Major droughts from California to South Africa have driven awareness of water scarcity. Many organizations are measuring, managing and reporting on their direct water consumption to address drought risks. However, there is not yet an accepted and easy-to-implement methodology for quantifying unseen, upstream consumption of water. With increasing demands for water alongside dwindling supplies—due to climate change, drought and the competing demands from industrial, agricultural and municipal water users—it is important to understand the demands that energy-intensive activities place on water resources. The water-energy nexus is a useful lens for analyzing policy or resource management in a specific geography.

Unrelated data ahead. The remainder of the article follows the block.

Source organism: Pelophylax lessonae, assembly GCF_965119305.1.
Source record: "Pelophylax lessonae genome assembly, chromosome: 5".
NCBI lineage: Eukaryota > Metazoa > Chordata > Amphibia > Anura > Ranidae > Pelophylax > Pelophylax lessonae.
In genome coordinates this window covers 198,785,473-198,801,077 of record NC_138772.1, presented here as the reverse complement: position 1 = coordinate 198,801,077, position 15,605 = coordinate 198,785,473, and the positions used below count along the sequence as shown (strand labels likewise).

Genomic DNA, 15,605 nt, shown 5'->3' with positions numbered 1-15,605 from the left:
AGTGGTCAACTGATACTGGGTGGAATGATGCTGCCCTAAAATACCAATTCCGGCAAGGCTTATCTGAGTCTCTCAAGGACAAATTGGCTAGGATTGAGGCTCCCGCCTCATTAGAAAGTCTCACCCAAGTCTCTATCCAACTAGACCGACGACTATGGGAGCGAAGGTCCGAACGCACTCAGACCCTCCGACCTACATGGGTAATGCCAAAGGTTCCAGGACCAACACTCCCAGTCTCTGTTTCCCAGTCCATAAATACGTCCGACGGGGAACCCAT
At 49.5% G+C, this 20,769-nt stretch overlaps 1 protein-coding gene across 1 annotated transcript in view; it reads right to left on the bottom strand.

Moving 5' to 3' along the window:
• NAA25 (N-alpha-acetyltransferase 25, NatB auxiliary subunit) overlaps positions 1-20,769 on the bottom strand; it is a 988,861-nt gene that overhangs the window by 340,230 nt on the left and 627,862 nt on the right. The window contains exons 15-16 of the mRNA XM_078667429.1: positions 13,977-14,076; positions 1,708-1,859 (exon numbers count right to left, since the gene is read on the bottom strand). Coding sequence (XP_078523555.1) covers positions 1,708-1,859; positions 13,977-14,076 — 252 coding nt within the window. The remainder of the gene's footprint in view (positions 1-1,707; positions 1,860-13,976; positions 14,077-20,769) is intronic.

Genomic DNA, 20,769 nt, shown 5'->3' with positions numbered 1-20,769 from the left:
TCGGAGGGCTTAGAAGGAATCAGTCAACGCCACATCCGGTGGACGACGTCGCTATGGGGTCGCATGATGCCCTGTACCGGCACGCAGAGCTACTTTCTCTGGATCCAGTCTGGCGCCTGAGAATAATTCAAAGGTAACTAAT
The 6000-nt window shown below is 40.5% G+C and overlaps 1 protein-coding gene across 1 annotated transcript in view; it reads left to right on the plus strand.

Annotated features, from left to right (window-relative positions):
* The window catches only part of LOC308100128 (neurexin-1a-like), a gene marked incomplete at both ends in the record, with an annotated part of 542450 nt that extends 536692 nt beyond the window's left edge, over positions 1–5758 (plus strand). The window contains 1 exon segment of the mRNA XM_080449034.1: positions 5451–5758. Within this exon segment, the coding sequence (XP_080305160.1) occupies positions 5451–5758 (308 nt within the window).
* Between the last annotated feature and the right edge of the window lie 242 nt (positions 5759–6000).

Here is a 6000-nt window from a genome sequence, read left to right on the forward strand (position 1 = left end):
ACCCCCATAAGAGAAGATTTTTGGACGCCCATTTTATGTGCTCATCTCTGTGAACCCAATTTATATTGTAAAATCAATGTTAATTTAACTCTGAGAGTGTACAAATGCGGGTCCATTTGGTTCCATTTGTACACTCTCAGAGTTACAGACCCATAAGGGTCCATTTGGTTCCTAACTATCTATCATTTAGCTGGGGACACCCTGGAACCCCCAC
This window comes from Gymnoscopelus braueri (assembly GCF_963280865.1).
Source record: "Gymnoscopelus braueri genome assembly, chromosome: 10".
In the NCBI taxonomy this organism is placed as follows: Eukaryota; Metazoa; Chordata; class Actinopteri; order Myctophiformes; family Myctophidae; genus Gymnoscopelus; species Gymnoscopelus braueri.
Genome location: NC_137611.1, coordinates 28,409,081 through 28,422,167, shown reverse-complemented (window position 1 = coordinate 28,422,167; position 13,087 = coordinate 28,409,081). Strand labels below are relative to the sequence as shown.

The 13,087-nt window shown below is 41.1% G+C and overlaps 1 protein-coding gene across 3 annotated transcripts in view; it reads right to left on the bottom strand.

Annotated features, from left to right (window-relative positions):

While there are many definitions of the water-energy nexus, one version highlights the relationship between the upstream water consumption (e.g., water pumped into a well for oil extraction) and water used during electricity generation (e.g., water evaporated from cooling towers). Every form of electricity generation—even renewables like solar and wind—requires water. As a result, downstream water availability and quality is often impacted by upstream energy production.1 These impacts are not only caused by direct water consumption during resource extraction and electricity generation, but also by indirect means such as contamination of water following extraction (e.g., from coal mining tailings).
To date, much focus has been on the greenhouse gas (GHG) emissions from electricity production, while less attention has been paid to the amount of water required to produce electricity, despite electricity generation withdrawing more water in the United States than any other use category. The direct water impacts from electricity production, combined with the indirect impacts of climate change in altering water availability, makes electricity a powerful water topic.